Wrapping Up Month #10 of Extreme Self-Care

I have what is often referred to as a short fuse–easily irritated, quick to anger–so, at first glance, I thought I’d have lots of opportunities to practice this month’s Extreme Self-Care homework.

Extreme Self-Care

And then I thought, Maybe not.

Anger has been a lifelong companion,

but lately we’ve come to an agreement, of sorts.

For years, it was directed inward at myself and never allowed outward expression. So it donned another mask and presented itself as depression. Once I made that connection, and started giving voice to my anger, the pendulum swung as far in the opposite direction as it could go. I became a walking volcano with no tools to deal with its eruption. Any little thing could, and did, set me off.

It was a struggle to learn how to appropriately express my anger without decapitating the people around me and, of course, the people most in danger of losing their heads were the ones closest to me. Because I had so many years of practice internalizing it, it was easy for me to just swallow it when dealing with the world at large (and that, I think was the purpose of Cheryl’s homework this month). Not so, for my husband and sons.

It’s no secret in our household that Mama has a hard time with anger. My sons–who ultimately provided me with the biggest incentive to change–have followed me on this particular strand of my journey since birth. I used to wallow in guilt every time I messed up, but I’ve come to trust that there’s a reason they chose me for their mother.

Maybe they’ve learned more by watching me struggle–walk, fall in the hole, climb back out, apologize, start walking again–and continually strive to do things differently than if I had always been a peaceful, serene Madonna.

It reminds me of my favourite childhood book, Little Women. The mother in that story, Marmee, is the epitome of grace and patience and forebearance. Both Jo (my favourite character, who struggled to control her own impestuous nature) and I were surprised to learn that Marmee was not always so loving and compassionate. It had taken a lifetime of consciously curbing her own sharp tongue to get to that place of consistent gentleness.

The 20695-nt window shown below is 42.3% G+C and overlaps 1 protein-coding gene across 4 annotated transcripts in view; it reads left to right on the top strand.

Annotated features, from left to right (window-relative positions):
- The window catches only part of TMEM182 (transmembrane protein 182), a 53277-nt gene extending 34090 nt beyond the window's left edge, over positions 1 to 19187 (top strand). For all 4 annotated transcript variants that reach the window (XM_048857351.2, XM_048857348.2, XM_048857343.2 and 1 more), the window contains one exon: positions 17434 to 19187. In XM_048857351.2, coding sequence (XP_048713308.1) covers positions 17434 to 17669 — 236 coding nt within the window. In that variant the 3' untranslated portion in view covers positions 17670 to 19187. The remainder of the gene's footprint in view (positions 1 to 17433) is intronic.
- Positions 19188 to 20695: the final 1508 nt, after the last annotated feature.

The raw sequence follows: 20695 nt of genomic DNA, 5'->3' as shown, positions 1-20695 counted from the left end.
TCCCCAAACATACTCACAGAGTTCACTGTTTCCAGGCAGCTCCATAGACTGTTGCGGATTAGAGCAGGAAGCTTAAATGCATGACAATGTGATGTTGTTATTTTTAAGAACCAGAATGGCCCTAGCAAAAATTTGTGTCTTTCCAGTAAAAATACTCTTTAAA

I think Jo (look at me, talking about these characters as if they are real people!) benefited more from learning that tidbit about her mother than she did by feeling guilty about never measuring up to her mother’s shining example. Likewise, maybe my sons have learned more by watching my struggle than by being presented with flawless perfection every day of their life.

That’s what I tell myself anyway.

Anyway . . . as I said . . . I’ve been working on this anger thing for some time. And, lately, I’ve been thinking maybe I’d reached a tipping point. Maybe, all those years of work had paid off and I’d become more Marmee-like in my day to day life. Maybe I wouldn’t have many occasions this month to put Cheryl Richardson’s homework to the test.

And I was right.

I was moving peacefully through the month.

Until the day everything fell apart.

Everything made me mad.

Every little thing.

All day long.

And forget about handling it gracefully. I was all snark and snarl.

It finally came to a head at dinner where I sat stewing under my own personal thundercloud. I opened my mouth to reprimand my younger son and my older son’s face flashed before my eyes.

I managed to snap my mouth shut before the darts left my tongue.

And burst into tears.

Stephen and Jacob looked at me and then at each other, eyebrows raised in that familiar ‘what’s-going-on-with-Mom?’ look and, between sobs, I managed to blurt out,

I miss Gabriel.

And as I allowed myself to feel and express the pain of all that missing, the anger melted away.

So my take-away from this month’s Extreme Self-Care homework is this:

Yes, it’s good to stand up for yourself when someone hurts you in some way or cuts into line ahead of you or says something hurtful

AND

sometimes that flash of anger is hiding something else entirely.

In fact, anger often masquerades as something else. For years, it presented itself as depression for me which, for a woman, was more socially acceptable than spewing venom at anyone within spitting distance.

It seems that anger is a more acceptable emotion for men to express so it’s easy for it to become their go-to emotion. Sadness feels icky and weak. And let’s not forget that ‘big boys don’t cry.’  It’s much more comfortable to lash out in anger than truly feel the emotional pain of grief, for example.

Yet, sometimes, being with the anger

maybe even asking a question or two

Anger, what are you hiding?

or

Anger, what are you trying to show me?

will lead to new revelations about what’s really going on beneath the surface flash.

Maybe.

Maybe not.

But it’s worth a look.

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